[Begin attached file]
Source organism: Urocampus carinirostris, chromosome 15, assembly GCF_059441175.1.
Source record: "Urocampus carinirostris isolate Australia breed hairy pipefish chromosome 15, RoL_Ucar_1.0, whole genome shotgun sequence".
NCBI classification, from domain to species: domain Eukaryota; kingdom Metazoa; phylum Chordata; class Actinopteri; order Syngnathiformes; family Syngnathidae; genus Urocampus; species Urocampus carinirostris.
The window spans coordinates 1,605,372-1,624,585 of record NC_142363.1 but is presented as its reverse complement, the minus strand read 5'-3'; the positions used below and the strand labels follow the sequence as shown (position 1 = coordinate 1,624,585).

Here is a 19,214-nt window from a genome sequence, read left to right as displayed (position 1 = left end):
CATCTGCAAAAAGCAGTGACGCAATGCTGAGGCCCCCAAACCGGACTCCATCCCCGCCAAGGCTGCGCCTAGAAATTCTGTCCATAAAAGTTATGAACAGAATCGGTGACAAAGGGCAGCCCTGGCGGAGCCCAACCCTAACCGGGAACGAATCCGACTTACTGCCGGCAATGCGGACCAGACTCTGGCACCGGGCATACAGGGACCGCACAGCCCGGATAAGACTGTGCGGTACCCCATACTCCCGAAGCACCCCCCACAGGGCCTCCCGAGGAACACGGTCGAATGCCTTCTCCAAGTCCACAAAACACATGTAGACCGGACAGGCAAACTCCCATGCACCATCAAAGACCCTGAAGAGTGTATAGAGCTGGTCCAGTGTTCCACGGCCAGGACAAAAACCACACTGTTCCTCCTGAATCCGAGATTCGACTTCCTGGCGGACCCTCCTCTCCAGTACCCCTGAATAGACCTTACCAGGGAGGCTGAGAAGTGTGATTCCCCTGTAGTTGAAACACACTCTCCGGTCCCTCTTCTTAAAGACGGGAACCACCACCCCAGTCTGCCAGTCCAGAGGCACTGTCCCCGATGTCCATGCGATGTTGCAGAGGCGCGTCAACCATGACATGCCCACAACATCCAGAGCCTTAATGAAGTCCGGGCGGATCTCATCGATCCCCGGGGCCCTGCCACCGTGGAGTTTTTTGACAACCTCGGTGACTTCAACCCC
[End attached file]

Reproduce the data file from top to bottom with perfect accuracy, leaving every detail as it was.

Source organism: Urocampus carinirostris, chromosome 15, assembly GCF_059441175.1.
Source record: "Urocampus carinirostris isolate Australia breed hairy pipefish chromosome 15, RoL_Ucar_1.0, whole genome shotgun sequence".
NCBI classification, from domain to species: domain Eukaryota; kingdom Metazoa; phylum Chordata; class Actinopteri; order Syngnathiformes; family Syngnathidae; genus Urocampus; species Urocampus carinirostris.
The window spans coordinates 1,605,372-1,624,585 of record NC_142363.1 but is presented as its reverse complement, the minus strand read 5'-3'; the positions used below and the strand labels follow the sequence as shown (position 1 = coordinate 1,624,585).

Here is a 19,214-nt window from a genome sequence, read left to right as displayed (position 1 = left end):
CATCTGCAAAAAGCAGTGACGCAATGCTGAGGCCCCCAAACCGGACTCCATCCCCGCCAAGGCTGCGCCTAGAAATTCTGTCCATAAAAGTTATGAACAGAATCGGTGACAAAGGGCAGCCCTGGCGGAGCCCAACCCTAACCGGGAACGAATCCGACTTACTGCCGGCAATGCGGACCAGACTCTGGCACCGGGCATACAGGGACCGCACAGCCCGGATAAGACTGTGCGGTACCCCATACTCCCGAAGCACCCCCCACAGGGCCTCCCGAGGAACACGGTCGAATGCCTTCTCCAAGTCCACAAAACACATGTAGACCGGACAGGCAAACTCCCATGCACCATCAAAGACCCTGAAGAGTGTATAGAGCTGGTCCAGTGTTCCACGGCCAGGACAAAAACCACACTGTTCCTCCTGAATCCGAGATTCGACTTCCTGGCGGACCCTCCTCTCCAGTACCCCTGAATAGACCTTACCAGGGAGGCTGAGAAGTGTGATTCCCCTGTAGTTGAAACACACTCTCCGGTCCCTCTTCTTAAAGACGGGAACCACCACCCCAGTCTGCCAGTCCAGAGGCACTGTCCCCGATGTCCATGCGATGTTGCAGAGGCGCGTCAACCATGACATGCCCACAACATCCAGAGCCTTAATGAAGTCCGGGCGGATCTCATCGATCCCCGGGGCCCTGCCACCGTGGAGTTTTTTGACAACCTCGGTGACTTCAACCCC